As a small business owner, you may wonder about your rights and obligations as well as popular trends when it comes to paid time off policies (or PTO). Am I required to offer it? And if so, just how much paid time off are my employees entitled to? What are other companies of my size offering?
“I opted for a PTO system with my law firm,” says Jesse Harrison, founder and CEO of the Employee Justice Legal Team, a law firm that practices employment law and labor law matters. “Worthwhile PTO policies and a healthy relationship with your employees is the key to a positive workplace.”
When it comes to the crossroads of small businesses and paid time off policies, here’s what you need to know.
Paid time off is exactly what it sounds like – time for employees to be out of the office and focus on their personal lives while still receiving a paycheck.
“PTO is an amalgamation of all personal days, whether they include vacation time or sick time – the days have been bunched together under the same moniker,” explains Harrison.
It’s important to understand that a paid time off policy is different from a vacation policy and that your small business will likely use one policy or the other, but probably not both at the same time.
“The term ‘PTO’ is often used when companies have only one bank of time employees can charge against,” says Robin Schwartz, managing partner at the online jobs website MFG Jobs. “PTO would then cover everything, including personal days, vacation days, and sick days,” Schwartz says. “Alternatively, vacation time can only be used for vacation or personal time when requested. It would not cover sick days, bereavement, etc.”
In one word– maybe.
According to the United States Department of Labor, there’s no federally mandated requirement for small businesses (or large) to offer paid time off policies. However, it could be a requirement in your state.
“The laws regarding offering paid time off vary from state to state,” says Schwartz. “It’s important for small businesses to look into their specific state requirements if there are any.” Different states have different requirements, and average PTO offerings vary between industries, locations, and more. It’s worth it to check out vacation and PTO benchmarking data before crafting your policy.
As of 2016, the National Conference of State Legislatures offered a chart showing paid time off requirements by state. For the most current legislation impacting the paid time off policy and vacation policy in your state, visit your state Department of Labor website.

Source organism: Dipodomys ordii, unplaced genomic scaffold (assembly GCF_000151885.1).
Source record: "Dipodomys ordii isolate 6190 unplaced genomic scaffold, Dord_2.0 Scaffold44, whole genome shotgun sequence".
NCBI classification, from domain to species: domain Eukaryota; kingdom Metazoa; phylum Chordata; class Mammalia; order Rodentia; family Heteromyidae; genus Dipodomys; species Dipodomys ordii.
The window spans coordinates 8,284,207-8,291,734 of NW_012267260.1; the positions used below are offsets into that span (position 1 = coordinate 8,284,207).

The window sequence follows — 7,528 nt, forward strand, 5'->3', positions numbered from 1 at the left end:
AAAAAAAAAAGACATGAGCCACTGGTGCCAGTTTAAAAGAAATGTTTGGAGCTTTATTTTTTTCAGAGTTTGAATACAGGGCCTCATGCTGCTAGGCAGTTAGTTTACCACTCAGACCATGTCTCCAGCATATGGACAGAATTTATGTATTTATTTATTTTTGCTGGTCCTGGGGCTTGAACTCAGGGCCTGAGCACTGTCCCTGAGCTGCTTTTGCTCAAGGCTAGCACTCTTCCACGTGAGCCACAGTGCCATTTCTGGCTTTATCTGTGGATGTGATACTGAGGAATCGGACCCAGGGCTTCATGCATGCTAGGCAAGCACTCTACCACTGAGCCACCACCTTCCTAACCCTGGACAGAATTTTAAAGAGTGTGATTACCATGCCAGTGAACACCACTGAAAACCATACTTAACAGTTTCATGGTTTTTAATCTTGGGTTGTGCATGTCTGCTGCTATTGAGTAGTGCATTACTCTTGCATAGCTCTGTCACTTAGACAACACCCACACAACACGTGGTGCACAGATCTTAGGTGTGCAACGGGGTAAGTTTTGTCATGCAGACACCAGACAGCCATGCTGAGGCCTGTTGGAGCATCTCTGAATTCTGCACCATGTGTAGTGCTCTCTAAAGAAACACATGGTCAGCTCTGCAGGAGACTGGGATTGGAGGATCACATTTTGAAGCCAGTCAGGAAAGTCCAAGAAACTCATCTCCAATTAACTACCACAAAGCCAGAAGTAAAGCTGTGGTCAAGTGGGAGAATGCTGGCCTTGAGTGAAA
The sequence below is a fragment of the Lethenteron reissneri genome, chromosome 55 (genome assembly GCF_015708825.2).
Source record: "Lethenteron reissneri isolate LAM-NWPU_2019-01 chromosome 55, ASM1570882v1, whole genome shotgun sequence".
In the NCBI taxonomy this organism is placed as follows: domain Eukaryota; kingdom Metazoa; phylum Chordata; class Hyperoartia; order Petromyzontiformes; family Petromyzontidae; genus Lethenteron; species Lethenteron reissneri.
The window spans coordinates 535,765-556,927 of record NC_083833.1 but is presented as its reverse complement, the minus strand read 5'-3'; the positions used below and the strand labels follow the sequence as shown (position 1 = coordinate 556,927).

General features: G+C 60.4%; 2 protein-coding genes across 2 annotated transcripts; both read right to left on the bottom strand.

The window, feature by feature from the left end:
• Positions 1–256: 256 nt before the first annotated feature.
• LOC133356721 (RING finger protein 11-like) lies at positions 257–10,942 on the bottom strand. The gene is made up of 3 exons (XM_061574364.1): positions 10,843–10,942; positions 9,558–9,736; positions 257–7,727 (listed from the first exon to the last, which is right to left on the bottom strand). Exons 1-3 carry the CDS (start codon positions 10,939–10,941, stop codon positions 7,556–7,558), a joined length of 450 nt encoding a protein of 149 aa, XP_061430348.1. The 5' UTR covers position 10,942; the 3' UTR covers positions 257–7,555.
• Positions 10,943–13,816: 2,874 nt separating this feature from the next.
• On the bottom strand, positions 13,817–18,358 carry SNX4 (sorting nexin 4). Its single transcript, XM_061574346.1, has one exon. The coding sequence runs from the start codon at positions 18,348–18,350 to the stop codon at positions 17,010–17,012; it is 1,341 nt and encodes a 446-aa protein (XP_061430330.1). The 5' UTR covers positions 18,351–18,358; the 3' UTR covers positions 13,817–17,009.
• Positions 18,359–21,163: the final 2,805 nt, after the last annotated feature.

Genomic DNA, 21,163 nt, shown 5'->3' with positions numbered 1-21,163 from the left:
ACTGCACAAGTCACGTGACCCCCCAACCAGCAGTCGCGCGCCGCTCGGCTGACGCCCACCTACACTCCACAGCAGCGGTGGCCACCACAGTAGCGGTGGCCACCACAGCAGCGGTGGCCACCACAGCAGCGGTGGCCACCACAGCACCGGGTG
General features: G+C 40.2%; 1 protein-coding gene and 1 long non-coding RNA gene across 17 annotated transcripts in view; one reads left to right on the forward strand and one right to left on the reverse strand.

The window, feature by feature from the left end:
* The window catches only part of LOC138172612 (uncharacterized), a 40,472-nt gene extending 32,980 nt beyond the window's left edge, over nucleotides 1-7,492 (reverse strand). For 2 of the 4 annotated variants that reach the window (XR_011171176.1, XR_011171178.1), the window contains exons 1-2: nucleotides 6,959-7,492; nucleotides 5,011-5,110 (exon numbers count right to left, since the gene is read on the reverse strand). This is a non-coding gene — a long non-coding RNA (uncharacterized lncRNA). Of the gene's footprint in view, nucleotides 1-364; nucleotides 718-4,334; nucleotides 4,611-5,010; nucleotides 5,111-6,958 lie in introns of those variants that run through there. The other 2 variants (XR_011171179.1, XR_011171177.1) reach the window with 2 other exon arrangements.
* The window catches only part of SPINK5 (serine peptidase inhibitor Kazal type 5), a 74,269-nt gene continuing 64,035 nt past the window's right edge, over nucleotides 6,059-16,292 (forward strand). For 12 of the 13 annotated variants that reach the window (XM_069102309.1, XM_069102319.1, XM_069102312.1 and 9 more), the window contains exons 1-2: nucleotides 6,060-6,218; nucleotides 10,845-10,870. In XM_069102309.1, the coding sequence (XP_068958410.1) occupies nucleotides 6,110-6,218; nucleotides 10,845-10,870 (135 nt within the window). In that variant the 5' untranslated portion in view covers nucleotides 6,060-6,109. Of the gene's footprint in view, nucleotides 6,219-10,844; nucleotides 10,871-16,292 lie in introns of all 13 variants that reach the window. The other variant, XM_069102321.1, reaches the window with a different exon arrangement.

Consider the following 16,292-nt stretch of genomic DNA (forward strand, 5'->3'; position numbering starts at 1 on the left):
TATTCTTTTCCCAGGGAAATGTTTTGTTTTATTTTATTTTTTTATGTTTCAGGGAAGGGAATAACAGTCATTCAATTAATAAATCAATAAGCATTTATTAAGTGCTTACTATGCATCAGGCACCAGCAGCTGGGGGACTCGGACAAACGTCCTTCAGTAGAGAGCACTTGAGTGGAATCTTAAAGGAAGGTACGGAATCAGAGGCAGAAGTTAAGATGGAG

Yet even if your state doesn’t require that you offer PTO, it may still be a good idea.
“Should a company reside in a state where offering paid time off isn’t required, they should still considering offering the benefit,” Schwartz says. “It’s not attractive to employees to work for a company that can’t offer them vacation days, sick days, or PTO.”
If you’re thinking that paid time off policies sound great for the employee but not so great for the employer, think again.
“Offering paid time off will help small businesses retain their employees,” says Schwartz.
“While the cost of offering time off work may seem high, it’s nothing compared to the cost of having to rehire and onboard new employees.”
Harrison says that moving to a paid time off policy may save time and work for busy small businesses. “There is no reason for the businesses to track different types of absences with a simple umbrella system like PTO,” she says.
Offering paid time off is beneficial to small businesses in several other ways, including:
Offering paid time off can also promote good behavior, says Harrison.
“Perhaps the most important part of PTO from an employee perspective is the fact that it does not breed dishonesty. You do not have to call in sick to take a vacation and you do not have to use specific days if you won’t be in,” she says. “The ability to be truthful without having to worry about repercussions is a benefit for employees and it leads to a more positive workplace.”
Calculating paid time off varies, but as a small business, it’s important to ensure you have adequate staffing when creating a paid time off policy.
“PTO can be calculated a few different ways, and ultimately, it’s up the discretion of the employer to determine it,” says Harrison. “ You may get an annual allotment, or it may be determined by the number of hours worked. There is no specific method.”
Harrison notes small businesses generally tend to stick to yearly awarded days so that they can adequately schedule coverage and stand-ins if necessary.
Ultimately, as a small business owner, the choice of how to calculate your PTO is yours.
“The calculation of PTO is up to the organization,” says Schwartz. “Small businesses often contract payroll companies who may have their own calculations in place. Often, PTO is calculated based on the number of hours worked in a pay period or a month.”
If you decide to replace your sick days, personal days, and vacation pay policy with a paid time off policy, Schwartz says to be upfront with your staff about the ground rules.
“Many small businesses put parameters around how PTO can be used, and how it needs to be requested. Small businesses have a limited number of employees to start, so it’s problematic if too many are out at the same time.”
Schwartz says that for this reason, many smaller organizations may require that staff request PTO far in advance or may deny PTO if too many staff members are out at the same time.
In this current fast-paced business market, there’s fierce competition for top talent. Consider the fact that the flexibility of a paid time off policy can be an enticing recruiting and retention tool, not to mention a time-saver for overworked business owners juggling human resources responsibilities along with everything else.